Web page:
The quote captures the somewhat cynical notion that politicians don’t stick to their principles once in office. By my thinking, this can have an upside. While politicians certainly lack scruples at times, the art of compromise also involves relaxing principles to achieve a shared goal. In the U.S. at least, the willingness to compromise has seemed rather missing of late.
With beekeeping, lots of us approach the hobby wide-eyed and excited, and it is easy to have strict principles before we have bees. Opinions about types of hives, treatments, and even bees abound.
Eventually we find our own way, and some principles are adjusted or relaxed accordingly. Perhaps I am starting to do this for 2017. We shall see.
May you prosper and find honey.
5 thoughts on “In beekeeping one must learn to rise above principle”
Considering that the fish have not died yet you may consider giving yourself an ‘I’ for ‘incomplete’. That allows you to finish in the first part of the next semester or quarter or year.
Or, since this is a bee blog, you may regard fish-pond-expansion as one of those classes like gym that do not get included in a grade point.
And you should get an A+ for the splits class, although we do not know how that affects the numbers.
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Ha! I thought about C+ and B-, where the +/- would add or subtract 0.5 to the score. Given this is all made up, it seemed easier to keep it simple.
Good point on the Expanding Fish Pond score, though. Definitely not part of my major, and if I remove this from the overall score 12 out of 4 is a solid B (3.0). I also can’t do math apparently, since 12 out of 5 is 2.4 (I originally had 2.2). I corrected this in the post, so perhaps a C+ overall for the year.
These grades are hilarious, but you’ve graded yourself too harshly!
You got some honey in your second year, which is great. So many people lose all their bees in Year 1 and have to start over in Year 2, so kudos! You caught a swarm, made splits, your fish are alive, your bees are healthy — all awesome things!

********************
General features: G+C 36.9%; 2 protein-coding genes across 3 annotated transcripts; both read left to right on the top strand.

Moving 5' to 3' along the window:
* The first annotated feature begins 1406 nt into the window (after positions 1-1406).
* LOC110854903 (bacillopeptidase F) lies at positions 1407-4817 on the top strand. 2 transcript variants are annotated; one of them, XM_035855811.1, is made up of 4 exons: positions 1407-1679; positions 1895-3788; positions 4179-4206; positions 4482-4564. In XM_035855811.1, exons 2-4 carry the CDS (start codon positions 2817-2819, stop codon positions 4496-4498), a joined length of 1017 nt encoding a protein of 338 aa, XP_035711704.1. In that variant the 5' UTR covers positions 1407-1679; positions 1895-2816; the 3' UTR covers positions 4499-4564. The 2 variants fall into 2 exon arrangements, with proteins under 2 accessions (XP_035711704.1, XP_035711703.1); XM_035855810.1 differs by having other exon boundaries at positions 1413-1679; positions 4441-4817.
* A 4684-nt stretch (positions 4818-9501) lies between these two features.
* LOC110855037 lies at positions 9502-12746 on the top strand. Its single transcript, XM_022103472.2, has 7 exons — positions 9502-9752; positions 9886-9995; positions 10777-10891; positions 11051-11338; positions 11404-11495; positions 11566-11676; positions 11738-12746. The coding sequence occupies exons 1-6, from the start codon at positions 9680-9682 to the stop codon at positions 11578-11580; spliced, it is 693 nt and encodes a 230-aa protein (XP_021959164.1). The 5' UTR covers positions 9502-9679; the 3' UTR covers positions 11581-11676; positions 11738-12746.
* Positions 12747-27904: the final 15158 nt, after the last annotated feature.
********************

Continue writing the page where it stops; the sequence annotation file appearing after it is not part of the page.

BTW, I don’t know about your school district, but ours doesn’t use grades A-D/F anymore. Instead, we have E (Exceeds Expectation), M (Meets Expectation), A (Approaching Expectation), B (Below Expectation). There is one other letter either before or after B, but I’ve forgotten it.
For me personally, beekeeping is sometimes Below Expectation, but 85% of the time (I can make up numbers, too) it’s a habitual process of either Approaching or Meeting Expectation. If I experience an E, it’s usually a happy mistake or coincidence.
BTW, in crunching your GPA, you should throw the fish pond grade out or just consider it extra credit since technically, it’s not a true bee-keeping activity. That should boost to you to at least a solid B overall. 😉
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Well, there are so many answers! You may be right, although perhaps we water down the value of an A so much that it loses meaning. An A should be exceptional work, or so some would argue. Or perhaps I am too harsh and the grades should serve to validate and build confidence in my abilities as a beekeeper. Higher grades serve to inspire and encourage me to do even better this year. Just because Expanding Fish Pond was an elective doesn’t mean that it shouldn’t count. Electives are important too, and I did sign up for the course. It’s amazing how many cliches of education we could apply. Too much fun.
We do in fact still use the A-D/F scale around here. I’m not sure what I’d do with an E, M, A, B scale as it would totally throw me off. We have too many high-strung parents in Northern Virginia to move away from the traditional grading scale.
You are correct about happy coincidences. My swarm last year was an accident, and a thoroughly enjoyable one. The bees find ways to teach us in spite of ourselves.
Grading oneself is always a tricky endeavor. Better to be more strict with myself and receive such good comments. Thanks for your thoughts.